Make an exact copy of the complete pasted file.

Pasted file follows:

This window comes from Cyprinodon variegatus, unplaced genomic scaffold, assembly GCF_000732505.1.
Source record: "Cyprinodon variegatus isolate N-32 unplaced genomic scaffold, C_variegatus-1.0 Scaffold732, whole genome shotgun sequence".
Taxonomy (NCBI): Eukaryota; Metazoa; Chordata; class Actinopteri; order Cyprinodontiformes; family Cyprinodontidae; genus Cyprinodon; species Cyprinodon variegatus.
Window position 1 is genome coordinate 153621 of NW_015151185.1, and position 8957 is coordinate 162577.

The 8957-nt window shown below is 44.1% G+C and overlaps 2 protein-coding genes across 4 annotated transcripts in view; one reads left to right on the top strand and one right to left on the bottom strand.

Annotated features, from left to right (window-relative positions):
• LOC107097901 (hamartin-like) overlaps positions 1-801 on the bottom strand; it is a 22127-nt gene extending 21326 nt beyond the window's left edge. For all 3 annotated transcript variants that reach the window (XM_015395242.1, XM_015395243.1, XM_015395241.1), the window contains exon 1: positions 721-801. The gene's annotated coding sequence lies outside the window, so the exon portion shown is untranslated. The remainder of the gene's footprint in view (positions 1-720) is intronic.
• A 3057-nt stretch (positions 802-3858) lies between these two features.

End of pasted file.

This window comes from Cyprinodon variegatus, unplaced genomic scaffold, assembly GCF_000732505.1.
Source record: "Cyprinodon variegatus isolate N-32 unplaced genomic scaffold, C_variegatus-1.0 Scaffold732, whole genome shotgun sequence".
Taxonomy (NCBI): Eukaryota; Metazoa; Chordata; class Actinopteri; order Cyprinodontiformes; family Cyprinodontidae; genus Cyprinodon; species Cyprinodon variegatus.
Window position 1 is genome coordinate 153621 of NW_015151185.1, and position 8957 is coordinate 162577.

The 8957-nt window shown below is 44.1% G+C and overlaps 2 protein-coding genes across 4 annotated transcripts in view; one reads left to right on the top strand and one right to left on the bottom strand.

Annotated features, from left to right (window-relative positions):
• LOC107097901 (hamartin-like) overlaps positions 1-801 on the bottom strand; it is a 22127-nt gene extending 21326 nt beyond the window's left edge. For all 3 annotated transcript variants that reach the window (XM_015395242.1, XM_015395243.1, XM_015395241.1), the window contains exon 1: positions 721-801. The gene's annotated coding sequence lies outside the window, so the exon portion shown is untranslated. The remainder of the gene's footprint in view (positions 1-720) is intronic.
• A 3057-nt stretch (positions 802-3858) lies between these two features.